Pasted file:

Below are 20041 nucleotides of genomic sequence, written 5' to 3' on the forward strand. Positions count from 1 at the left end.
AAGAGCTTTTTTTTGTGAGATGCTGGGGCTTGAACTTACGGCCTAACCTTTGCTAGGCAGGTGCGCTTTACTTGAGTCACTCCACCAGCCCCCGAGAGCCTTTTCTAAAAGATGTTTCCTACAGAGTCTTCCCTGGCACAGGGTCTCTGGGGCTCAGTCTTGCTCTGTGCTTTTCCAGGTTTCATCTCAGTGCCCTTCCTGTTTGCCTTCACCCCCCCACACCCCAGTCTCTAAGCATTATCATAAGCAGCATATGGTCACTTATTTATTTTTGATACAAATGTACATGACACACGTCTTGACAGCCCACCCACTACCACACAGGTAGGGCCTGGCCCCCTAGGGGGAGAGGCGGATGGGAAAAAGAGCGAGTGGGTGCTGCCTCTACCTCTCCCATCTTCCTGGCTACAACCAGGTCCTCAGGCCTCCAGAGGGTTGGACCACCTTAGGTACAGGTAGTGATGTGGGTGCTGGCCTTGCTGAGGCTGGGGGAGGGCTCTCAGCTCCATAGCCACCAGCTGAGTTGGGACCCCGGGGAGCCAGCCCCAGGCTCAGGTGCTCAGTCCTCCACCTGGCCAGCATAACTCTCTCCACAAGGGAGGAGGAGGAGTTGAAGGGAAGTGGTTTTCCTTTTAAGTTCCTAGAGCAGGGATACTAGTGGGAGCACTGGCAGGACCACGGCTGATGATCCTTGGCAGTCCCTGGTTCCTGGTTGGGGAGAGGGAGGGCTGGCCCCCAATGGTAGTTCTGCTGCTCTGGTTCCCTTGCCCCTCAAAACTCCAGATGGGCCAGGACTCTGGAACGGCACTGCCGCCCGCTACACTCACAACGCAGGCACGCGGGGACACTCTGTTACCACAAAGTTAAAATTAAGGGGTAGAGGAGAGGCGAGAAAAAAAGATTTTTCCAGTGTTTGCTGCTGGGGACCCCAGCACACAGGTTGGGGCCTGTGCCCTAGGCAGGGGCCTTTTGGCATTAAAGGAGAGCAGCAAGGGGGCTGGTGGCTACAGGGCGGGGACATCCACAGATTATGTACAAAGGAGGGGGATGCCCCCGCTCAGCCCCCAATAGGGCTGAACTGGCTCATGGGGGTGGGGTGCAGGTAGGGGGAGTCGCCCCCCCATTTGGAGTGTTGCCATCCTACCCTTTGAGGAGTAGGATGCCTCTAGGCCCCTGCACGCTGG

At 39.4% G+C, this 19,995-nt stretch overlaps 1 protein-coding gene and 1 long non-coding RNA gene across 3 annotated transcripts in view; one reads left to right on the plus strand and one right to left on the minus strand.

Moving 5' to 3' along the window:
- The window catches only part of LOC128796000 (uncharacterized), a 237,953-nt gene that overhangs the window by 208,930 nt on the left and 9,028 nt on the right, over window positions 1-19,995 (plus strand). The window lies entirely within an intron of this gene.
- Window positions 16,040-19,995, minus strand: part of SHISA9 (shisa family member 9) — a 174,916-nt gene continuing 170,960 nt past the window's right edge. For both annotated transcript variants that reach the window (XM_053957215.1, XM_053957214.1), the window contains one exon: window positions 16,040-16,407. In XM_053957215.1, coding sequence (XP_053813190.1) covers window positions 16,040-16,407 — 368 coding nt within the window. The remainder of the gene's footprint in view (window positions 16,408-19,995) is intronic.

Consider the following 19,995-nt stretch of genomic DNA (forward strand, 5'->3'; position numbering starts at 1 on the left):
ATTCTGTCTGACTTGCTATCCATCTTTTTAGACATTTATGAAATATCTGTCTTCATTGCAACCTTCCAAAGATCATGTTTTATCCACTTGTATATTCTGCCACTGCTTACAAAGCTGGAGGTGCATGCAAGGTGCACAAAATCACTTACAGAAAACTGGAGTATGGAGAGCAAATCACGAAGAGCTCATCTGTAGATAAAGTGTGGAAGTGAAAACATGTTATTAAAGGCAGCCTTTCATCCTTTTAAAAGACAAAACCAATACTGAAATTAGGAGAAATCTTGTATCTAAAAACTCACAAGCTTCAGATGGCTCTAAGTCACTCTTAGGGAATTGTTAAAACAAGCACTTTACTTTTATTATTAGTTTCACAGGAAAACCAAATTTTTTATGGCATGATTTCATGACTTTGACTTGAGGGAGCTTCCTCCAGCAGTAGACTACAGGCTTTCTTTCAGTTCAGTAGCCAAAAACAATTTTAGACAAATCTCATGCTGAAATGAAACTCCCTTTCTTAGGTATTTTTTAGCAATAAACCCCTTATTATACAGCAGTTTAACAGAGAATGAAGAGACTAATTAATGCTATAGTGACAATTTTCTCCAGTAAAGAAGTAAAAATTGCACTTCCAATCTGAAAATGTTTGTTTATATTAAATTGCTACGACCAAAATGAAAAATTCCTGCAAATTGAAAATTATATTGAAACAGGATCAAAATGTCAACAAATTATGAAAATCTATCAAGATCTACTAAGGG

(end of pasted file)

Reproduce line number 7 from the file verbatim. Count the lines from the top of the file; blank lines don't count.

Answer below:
Consider the following 19,995-nt stretch of genomic DNA (forward strand, 5'->3'; position numbering starts at 1 on the left):